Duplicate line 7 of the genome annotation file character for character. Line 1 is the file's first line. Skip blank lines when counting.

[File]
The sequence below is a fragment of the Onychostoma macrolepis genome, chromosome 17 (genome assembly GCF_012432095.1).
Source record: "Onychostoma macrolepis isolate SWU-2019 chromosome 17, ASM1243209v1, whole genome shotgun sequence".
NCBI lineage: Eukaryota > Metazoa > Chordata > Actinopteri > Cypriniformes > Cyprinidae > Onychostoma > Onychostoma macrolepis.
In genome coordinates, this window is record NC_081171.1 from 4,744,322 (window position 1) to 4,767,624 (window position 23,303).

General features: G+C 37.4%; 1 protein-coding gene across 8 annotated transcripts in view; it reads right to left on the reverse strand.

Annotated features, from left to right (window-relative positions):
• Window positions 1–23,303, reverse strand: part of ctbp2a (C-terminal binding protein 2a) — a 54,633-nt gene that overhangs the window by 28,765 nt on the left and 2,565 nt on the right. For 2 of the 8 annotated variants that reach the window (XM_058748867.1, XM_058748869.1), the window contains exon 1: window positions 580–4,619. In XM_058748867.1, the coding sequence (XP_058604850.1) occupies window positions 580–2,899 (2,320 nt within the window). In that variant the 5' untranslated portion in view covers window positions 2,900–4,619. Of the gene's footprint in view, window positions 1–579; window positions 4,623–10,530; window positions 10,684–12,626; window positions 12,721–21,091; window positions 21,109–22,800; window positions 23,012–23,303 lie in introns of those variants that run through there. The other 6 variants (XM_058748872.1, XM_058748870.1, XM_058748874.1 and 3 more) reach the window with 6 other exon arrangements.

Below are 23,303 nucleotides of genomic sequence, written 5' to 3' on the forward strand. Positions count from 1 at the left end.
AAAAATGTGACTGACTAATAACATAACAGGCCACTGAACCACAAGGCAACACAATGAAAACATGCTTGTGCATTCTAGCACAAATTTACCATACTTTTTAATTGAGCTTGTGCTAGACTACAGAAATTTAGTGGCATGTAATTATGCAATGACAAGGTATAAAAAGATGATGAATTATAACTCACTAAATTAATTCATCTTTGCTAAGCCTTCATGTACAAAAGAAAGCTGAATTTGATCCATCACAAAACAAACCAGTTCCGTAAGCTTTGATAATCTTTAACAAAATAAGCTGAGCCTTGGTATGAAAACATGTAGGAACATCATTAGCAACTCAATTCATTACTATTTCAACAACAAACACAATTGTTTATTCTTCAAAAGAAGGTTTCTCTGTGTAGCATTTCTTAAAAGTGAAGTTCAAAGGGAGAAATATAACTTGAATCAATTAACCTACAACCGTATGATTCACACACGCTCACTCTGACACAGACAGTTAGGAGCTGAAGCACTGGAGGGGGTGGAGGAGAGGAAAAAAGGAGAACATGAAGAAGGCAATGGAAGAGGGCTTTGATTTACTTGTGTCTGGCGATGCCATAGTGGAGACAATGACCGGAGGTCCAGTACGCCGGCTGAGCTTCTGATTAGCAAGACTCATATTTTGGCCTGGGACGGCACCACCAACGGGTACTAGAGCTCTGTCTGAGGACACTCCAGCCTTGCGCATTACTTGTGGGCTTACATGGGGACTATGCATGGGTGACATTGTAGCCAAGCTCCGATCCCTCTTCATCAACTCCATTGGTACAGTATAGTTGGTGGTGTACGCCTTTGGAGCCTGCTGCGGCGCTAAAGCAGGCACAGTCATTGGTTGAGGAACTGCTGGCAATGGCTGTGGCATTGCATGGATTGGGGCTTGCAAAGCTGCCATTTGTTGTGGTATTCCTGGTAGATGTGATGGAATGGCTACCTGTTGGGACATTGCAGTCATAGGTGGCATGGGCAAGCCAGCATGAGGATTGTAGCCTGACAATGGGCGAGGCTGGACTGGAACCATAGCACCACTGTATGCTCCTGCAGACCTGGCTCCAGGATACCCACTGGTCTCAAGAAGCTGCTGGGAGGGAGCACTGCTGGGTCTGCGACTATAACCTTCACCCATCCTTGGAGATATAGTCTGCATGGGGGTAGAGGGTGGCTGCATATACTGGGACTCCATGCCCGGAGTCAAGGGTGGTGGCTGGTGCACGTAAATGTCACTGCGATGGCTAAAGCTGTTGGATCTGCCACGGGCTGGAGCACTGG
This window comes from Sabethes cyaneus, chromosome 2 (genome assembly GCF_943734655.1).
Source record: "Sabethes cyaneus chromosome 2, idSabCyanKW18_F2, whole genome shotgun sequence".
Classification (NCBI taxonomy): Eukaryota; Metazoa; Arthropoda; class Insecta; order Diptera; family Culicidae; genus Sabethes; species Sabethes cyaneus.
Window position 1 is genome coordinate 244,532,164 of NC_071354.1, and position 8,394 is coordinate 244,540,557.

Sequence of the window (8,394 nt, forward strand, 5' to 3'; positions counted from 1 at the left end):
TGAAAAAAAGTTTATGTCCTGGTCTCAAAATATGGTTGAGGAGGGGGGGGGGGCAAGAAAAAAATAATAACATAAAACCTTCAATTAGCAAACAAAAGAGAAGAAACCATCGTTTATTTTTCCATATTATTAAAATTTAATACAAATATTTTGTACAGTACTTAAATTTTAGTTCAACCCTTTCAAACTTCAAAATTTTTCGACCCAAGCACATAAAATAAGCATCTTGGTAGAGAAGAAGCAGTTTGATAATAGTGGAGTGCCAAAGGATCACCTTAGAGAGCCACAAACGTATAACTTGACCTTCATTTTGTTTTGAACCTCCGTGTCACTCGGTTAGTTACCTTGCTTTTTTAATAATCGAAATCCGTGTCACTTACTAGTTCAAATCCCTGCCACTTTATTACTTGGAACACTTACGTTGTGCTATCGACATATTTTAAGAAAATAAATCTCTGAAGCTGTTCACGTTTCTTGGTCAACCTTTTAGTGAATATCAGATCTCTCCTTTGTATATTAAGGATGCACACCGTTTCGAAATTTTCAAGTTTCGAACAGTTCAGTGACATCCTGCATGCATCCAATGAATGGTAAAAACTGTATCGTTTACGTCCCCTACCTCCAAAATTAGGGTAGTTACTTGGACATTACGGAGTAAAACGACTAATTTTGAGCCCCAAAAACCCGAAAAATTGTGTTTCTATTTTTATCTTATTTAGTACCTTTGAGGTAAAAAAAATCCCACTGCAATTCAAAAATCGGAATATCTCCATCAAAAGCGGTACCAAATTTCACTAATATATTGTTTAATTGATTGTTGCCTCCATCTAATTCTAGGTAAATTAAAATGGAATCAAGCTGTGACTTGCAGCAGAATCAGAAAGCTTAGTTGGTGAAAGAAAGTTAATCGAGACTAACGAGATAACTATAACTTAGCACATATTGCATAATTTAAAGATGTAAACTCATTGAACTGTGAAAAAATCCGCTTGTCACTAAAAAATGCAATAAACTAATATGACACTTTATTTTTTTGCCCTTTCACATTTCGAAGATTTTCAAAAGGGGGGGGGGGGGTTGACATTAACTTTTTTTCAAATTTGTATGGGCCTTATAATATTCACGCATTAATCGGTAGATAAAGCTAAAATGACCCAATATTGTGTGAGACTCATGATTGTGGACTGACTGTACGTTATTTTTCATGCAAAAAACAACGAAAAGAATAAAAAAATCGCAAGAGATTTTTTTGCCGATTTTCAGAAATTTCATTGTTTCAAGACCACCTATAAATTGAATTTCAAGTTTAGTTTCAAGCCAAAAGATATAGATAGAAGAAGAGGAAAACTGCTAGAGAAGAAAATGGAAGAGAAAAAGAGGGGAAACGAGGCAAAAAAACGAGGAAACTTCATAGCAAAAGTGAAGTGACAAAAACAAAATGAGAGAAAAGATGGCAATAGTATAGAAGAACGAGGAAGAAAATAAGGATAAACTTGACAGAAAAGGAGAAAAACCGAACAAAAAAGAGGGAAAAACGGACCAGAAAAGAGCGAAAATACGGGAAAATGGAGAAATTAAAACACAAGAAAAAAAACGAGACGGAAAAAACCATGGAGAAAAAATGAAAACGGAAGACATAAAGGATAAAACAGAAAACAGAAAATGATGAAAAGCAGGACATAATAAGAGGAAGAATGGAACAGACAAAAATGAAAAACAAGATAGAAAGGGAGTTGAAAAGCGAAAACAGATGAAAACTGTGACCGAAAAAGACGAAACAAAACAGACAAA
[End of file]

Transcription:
• Window positions 1–23,303, reverse strand: part of ctbp2a (C-terminal binding protein 2a) — a 54,633-nt gene that overhangs the window by 28,765 nt on the left and 2,565 nt on the right. For 2 of the 8 annotated variants that reach the window (XM_058748867.1, XM_058748869.1), the window contains exon 1: window positions 580–4,619. In XM_058748867.1, the coding sequence (XP_058604850.1) occupies window positions 580–2,899 (2,320 nt within the window). In that variant the 5' untranslated portion in view covers window positions 2,900–4,619. Of the gene's footprint in view, window positions 1–579; window positions 4,623–10,530; window positions 10,684–12,626; window positions 12,721–21,091; window positions 21,109–22,800; window positions 23,012–23,303 lie in introns of those variants that run through there. The other 6 variants (XM_058748872.1, XM_058748870.1, XM_058748874.1 and 3 more) reach the window with 6 other exon arrangements.